That’s the bad news. The good news is that we can halt cyber mischief by other countries, but it will take bolder action than is currently on the table.
The details of the attack have been widely reported, but there are at least two aspects worth noting. First, and most obviously, the scope, scale and secrecy of the attack reflected a level of skill and comprehensiveness that only another country’s spy agency would be capable of — most likely the SVR, Russia’s foreign intelligence service. Second, the attack was unusual — implanting malware in computer networks through routine updates misidentified as authentic and proper by the systems’ doorkeepers. Undiscovered for months, the attackers were able at their leisure to scrutinize everything on the networks. By communicating with the compromised networks via computers located in the United States, rather than in Russia or elsewhere, the attackers were careful to leave almost no tracks, ensuring their few digital footsteps would look innocuous.
As a result, neither our federal government nor the private sector was able to detect, much less stop, the attack. We must of course vigorously investigate the scope of the attack and why we missed it. But we must also focus on larger, more difficult questions, such as whether we are properly resourced and structured to fight the cyber arms race of the future. Restricting itself to proposals that were reasonably likely to be implemented, the congressionally chartered Cyberspace Solarium Commission, which was established to develop a governmentwide cybersecurity strategy, recently recommended strengthening our existing governmental structures, with more central leadership and some modest expansions of authority. Some of the key recommendations, which are on the verge of becoming law, include the creation of a National Cyber Director in the White House and the granting of subpoena power to Cybersecurity and Infrastructure Security Agency (CISA) of the Department of Homeland Security, to enable it to track down cyber vulnerabilities and breaches in private sector systems. These are all important and commendable ideas — but the enormity of this hack makes clear that those recommendations won’t be enough.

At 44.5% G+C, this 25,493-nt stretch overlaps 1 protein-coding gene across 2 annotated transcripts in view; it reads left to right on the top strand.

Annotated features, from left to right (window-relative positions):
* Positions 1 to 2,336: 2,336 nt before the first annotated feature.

It’s unrealistic to think we’ll be able to detect and stop every future attack; yet there are BOLDER steps the government can take now that will make a big difference in protecting its vital information and systems and aiding the private sector.